Luis Alvarez, a detective with the New York City Police Department — who was one of the first to respond to the 9/11 terrorist attacks on the World Trade Center — has died after a battle with colon cancer. Alvarez was 53.
Alvarez became a national figure in recent years as he lobbied Congress to extend federal funding for first responders who were left with serious health effects from working on and around Ground Zero. As The Daily Beast noted, Alvarez joined comedian and 9/11 first responder advocate Jon Stewart earlier this month in speaking to members of Congress.
As the report noted, Alvarez had undergone 69 rounds of chemotherapy but was told by doctors the day before his congressional testimony that there was nothing more treatment could do for him. He would enter hospice care not long afterward.
During his visit to Congress, Alvarez delivered an emotional testimony asking for a permanent extension of the 9/11 Victims Compensation Fund Bill, which gives health coverage to those who responded to the terrorist attacks.
“That’s my ultimate goal, legacy, is to have this bill passed so first responders have the coverage they need,” Alvarez said.
In the days after the testimony, Alvarez said that he found it strange to be the center of attention, but continued to use the attention he garnered to fight for others who responded to the 9/11 terrorist attacks.
“It’s been a little overwhelming,” Alvarez told Fox News, via the Today show. “I’m a humble, under-the-radar kind of guy, and to have all this attention is a little strange, but I’ll do whatever I have to do to see my brothers and sisters who aren’t covered, get the coverage that they need and the help they need.”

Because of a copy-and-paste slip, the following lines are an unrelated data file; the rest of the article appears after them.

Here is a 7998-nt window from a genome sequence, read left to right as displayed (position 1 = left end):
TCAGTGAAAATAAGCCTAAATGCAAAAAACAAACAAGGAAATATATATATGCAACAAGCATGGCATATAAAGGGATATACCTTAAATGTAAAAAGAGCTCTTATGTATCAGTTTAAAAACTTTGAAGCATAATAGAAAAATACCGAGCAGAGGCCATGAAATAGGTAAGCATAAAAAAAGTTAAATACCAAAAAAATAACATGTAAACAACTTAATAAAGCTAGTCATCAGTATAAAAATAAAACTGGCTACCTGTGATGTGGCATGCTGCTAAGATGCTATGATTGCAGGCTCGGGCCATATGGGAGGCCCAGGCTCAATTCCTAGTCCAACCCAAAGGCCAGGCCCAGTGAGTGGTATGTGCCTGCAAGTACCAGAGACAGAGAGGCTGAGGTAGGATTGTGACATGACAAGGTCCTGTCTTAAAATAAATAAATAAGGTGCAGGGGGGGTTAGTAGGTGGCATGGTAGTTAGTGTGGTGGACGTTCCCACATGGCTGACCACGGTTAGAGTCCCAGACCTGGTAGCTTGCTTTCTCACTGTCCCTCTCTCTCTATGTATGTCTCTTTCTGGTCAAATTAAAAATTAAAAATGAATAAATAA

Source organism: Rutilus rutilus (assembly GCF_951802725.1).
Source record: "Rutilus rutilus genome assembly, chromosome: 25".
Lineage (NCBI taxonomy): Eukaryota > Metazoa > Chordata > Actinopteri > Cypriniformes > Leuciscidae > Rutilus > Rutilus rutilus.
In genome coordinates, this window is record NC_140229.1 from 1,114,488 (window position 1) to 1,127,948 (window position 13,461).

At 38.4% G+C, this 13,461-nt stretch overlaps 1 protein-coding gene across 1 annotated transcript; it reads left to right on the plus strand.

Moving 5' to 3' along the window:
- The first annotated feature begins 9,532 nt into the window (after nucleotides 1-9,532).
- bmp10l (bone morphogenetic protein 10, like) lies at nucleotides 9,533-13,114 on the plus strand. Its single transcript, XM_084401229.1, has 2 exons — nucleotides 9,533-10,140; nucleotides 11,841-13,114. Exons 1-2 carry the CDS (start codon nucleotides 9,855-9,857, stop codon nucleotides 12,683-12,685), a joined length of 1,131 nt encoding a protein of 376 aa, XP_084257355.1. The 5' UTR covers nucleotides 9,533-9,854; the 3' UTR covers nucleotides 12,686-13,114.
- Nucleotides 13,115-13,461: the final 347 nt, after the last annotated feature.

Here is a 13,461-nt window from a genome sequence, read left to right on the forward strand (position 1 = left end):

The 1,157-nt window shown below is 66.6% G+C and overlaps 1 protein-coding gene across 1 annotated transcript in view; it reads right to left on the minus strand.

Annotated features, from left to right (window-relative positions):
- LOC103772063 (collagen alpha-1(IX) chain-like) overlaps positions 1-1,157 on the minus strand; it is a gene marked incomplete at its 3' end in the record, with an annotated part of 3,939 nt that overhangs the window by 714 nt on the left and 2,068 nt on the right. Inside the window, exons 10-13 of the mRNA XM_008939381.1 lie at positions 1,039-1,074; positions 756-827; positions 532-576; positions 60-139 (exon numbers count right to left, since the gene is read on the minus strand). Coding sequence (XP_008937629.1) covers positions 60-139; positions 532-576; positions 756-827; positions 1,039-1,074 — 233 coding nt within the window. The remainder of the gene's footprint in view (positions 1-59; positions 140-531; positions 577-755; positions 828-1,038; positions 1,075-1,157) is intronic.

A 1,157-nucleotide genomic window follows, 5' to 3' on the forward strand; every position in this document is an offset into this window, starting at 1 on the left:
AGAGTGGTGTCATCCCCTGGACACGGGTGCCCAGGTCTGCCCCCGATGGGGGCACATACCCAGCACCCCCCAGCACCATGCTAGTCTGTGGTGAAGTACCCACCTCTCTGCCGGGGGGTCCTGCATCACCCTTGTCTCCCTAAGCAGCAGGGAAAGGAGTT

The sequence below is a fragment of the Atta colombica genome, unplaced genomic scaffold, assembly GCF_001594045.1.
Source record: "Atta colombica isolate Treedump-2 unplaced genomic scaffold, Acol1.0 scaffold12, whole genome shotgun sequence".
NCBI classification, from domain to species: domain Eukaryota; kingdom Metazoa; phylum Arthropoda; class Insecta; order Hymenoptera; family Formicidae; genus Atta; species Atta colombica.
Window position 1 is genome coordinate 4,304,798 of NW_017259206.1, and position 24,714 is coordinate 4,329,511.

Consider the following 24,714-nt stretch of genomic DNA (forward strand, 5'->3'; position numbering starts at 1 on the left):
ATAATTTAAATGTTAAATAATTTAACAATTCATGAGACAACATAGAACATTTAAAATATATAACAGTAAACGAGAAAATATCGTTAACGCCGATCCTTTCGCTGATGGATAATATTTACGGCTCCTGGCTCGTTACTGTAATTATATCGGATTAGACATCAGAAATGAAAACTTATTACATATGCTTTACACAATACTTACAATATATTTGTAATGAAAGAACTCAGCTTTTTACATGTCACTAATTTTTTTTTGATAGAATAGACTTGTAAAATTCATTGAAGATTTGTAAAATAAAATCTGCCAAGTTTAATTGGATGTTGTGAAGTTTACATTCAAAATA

RIP NYPD detective (ret) Luis Alvarez, an activist for 9/11 first responders, who testified before Congress earlier this month. pic.twitter.com/hJCMHUpFRw
— Jake Tapper (@jaketapper) June 29, 2019
Those who responded to the attack and worked at Ground Zero in its immediate aftermath have been stricken by a number of different health ailments. As the New York Post reported, nearly 10,000 people have suffered cancers linked to the toxic dust and smoke that spilled from the collapsed World Trade Center towers.
Officials told the outlet that more than 1,700 responders have died, including 420 people who were stricken with cancer. Advocates have called the deaths a continued legacy of the worst terrorist attack on American soil.
“9/11 is still killing,” said John Feal, an advocate for WTC responders. “Sadly, this fragile community of heroes and survivors is shrinking by the day.”
Luis Alvarez said that his cancer was related to the work he did around Ground Zero after the 9/11 terrorist attacks.